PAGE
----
Can The Milwaukee Bucks Change The Narrative For Small NBA Markets?
For the past decade in the NBA, the story of the league has been one of superstars leaving small markets for big, glamorous destinations. It began with LeBron James’ famous “Decision,” when he sat in front of national television cameras and declared that he was moving his talents from Cleveland to South Beach. Thus began a cascade of one star after another leaving their original franchises for greener pastures, despite the league instituting rules that would allow teams to offer higher “supermax” extensions to their homegrown players in a bid to make it more attractive for superstars to stay.
Chris Paul went from New Orleans to Los Angeles (and eventually Houston). Carmelo Anthony decamped from Denver to New York. Kevin Durant left Oklahoma City behind for the Bay Area. Kawhi Leonard’s journey took him from San Antonio to Toronto to Los Angeles. LeBron’s return to Cleveland was the one outlier, and even then he left again for the City of Angels. On and on the cycle goes, as speculation around the next superstar to change markets has grown to the point where it threatens to eclipse the game being played on court itself.
In the wake of last offseason’s big player moves (Leonard and Paul George to the Los Angeles Clippers, Anthony Davis to the Lakers, and Durant and Kyrie Irving to Brooklyn), the eyes of the league have already begun looking to the 2021 offseason and its crown jewel, Giannis Antetokounmpo. The player dubbed “The Greek Freak” has established himself as the very best in the sport right now, winning the Most Valuable Player award last year and putting up even better numbers this season. His Milwaukee Bucks won sixty games (the league’s best record) last year and are on pace to win seventy games this year, despite losing one of their best players besides Giannis, Malcolm Brogdon, in free agency.
And yet, despite all of this, there remains a skepticism that his Bucks as currently constructed can win the NBA title. This is due to the conventional wisdom that no team, even one as successful in the regular season as Milwaukee has been these past two seasons, can go all the way in the playoffs. For the past decade or more, the title has almost exclusively belonged to “super teams,” or teams with at least two superstar players, a la LeBron’s Miami Heat (with Dwayne Wade and Chris Bosh) and Cavaliers (with Kyrie Irving and Kevin Love), or the Golden State Warriors with Steph Curry, Durant, Klay Thompson and Draymond Green.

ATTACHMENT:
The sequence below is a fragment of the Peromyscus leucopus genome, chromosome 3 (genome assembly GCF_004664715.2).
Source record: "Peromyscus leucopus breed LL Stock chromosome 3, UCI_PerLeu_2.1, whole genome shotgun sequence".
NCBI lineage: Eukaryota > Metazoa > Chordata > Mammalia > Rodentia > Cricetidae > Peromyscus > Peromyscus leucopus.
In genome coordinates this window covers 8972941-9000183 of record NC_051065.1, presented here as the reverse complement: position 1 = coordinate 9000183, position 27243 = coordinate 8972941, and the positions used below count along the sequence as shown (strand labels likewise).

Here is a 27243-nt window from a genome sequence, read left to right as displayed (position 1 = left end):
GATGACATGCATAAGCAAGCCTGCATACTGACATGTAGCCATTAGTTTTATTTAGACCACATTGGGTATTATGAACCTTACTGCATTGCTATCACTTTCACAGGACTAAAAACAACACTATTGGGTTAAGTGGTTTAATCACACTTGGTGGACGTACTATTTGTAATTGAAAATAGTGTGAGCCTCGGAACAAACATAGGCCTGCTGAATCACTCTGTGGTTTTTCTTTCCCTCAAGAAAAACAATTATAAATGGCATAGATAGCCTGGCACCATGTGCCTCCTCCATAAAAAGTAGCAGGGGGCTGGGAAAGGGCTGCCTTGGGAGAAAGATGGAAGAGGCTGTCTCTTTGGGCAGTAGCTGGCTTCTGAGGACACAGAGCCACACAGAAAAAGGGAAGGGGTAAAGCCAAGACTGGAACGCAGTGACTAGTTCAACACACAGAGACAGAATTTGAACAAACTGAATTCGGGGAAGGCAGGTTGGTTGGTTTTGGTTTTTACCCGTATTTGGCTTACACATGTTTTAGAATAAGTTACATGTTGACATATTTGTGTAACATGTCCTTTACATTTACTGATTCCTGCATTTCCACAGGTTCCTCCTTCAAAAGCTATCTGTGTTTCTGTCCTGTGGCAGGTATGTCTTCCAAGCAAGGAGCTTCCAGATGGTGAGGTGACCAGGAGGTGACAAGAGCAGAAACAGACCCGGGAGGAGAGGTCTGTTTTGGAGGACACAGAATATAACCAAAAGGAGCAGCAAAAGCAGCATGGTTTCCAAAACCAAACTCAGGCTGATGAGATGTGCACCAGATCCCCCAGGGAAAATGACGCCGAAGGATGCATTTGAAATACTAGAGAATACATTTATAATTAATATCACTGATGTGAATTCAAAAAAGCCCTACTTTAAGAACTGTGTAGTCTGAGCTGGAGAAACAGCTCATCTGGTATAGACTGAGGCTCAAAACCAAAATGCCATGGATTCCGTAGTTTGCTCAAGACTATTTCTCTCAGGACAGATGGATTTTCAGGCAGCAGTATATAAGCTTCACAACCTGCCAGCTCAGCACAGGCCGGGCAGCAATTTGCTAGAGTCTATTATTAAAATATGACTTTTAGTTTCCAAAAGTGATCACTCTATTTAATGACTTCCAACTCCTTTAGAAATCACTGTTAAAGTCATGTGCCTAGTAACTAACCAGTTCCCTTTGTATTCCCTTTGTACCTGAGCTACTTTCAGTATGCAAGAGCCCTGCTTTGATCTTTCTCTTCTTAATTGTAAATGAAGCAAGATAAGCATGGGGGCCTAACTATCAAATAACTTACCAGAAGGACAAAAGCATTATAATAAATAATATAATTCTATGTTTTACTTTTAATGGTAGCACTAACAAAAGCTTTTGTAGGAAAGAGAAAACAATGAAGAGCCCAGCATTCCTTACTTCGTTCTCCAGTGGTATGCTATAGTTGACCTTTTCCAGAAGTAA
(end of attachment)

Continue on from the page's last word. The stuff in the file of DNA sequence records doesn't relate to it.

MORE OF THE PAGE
Giannis, on the other hand, has no second superstar bolstering his chances at lifting the NBA championship trophy in June. This became widely recognized as Milwaukee’s Achilles Heel in the Eastern Conference Finals last season, as Giannis was held in check by Kawhi Leonard- then with Toronto- and his supporting cast members- Malcolm Brogdon, Khris Middleton, Eric Bledsoe and others- were unable to pick up the slack. If Giannis’ Bucks are to defeat Leonard’s Clippers or LeBron James’ Lakers, then it will have to be largely on the basis of improvements that Giannis himself has made in his already dominant game this season- crucially, an improved ability to shoot the ball from outside.
Amidst a decade of superteams winning title after title, the example of a team built around one star and successfully winning the title has been overlooked as a potential template for a 2020 Bucks championship. The 2011 Dallas Mavericks, built around star Dirk Nowitzki and a deep cast of capable supporting players like Tyson Chandler, Shawn Marion and veteran star turned role player Jason Kidd, vanquished all before them in that year’s playoffs- first Kobe Bryant and Pau Gasol’s Lakers, then Kevin Durant, Russell Westbrook and James Harden’s Thunder, and finally LeBron, Wade and Bosh’s Miami Heat in the finals. Doing so secured Nowitzki’s legacy as one of the greatest players of all time, sealing what was already a slam dunk case for the NBA’s Hall of Fame.
Not only would winning the NBA title clinch Giannis’ own legacy as an all time NBA great, it would provide him the greatest possible incentive to stay in Milwaukee long term for his career. The talk around the league is that Giannis is happy in Milwaukee, and is reported to be very close with his coach Mike Budenholzer and General Manager Jon Horst. However, like all NBA stars, Giannis is surely driven by the will to win above all, and if Milwaukee cannot deliver a championship to him despite all of their regular season accomplishments, he may well feel obligated to look for a team that can.
In 1971, the Milwaukee Bucks took home their won and only NBA title, led by a transcendent superstar named Lew Alcindor, later immortalized under the name Kareem Adbul-Jabbar. Despite having led his team to the promised land, Jabbar did eventually leave for the bright lights, heading to the Los Angeles where he revolutionized the league as part of the Showtime Lakers with Magic Johnson. Nearly five decades later, the Bucks have finally found a superstar who could do for them what Jabbar did once before, as the numbers Giannis has put up the last two seasons are nothing short of historic, and at only twenty-five years old he could be just getting started.
The story of Abdul-Jabbar’s career with Milwaukee and then Los Angeles shows that NBA stars gravitating towards the largest markets is far from new, and far predates LeBron’s decision in 2010. But every once in a while, there is a star who commits to even a smaller market for his entire career- Tim Duncan of the San Antonio Spurs being the greatest recent example. But even Duncan at one point considered signing elsewhere, and stayed in San Antonio because coach Gregg Popovich and their front office had given him a championship infrastructure. This season will be the test of whether the Milwaukee Bucks can prove themselves worthy of that same commitment from Giannis.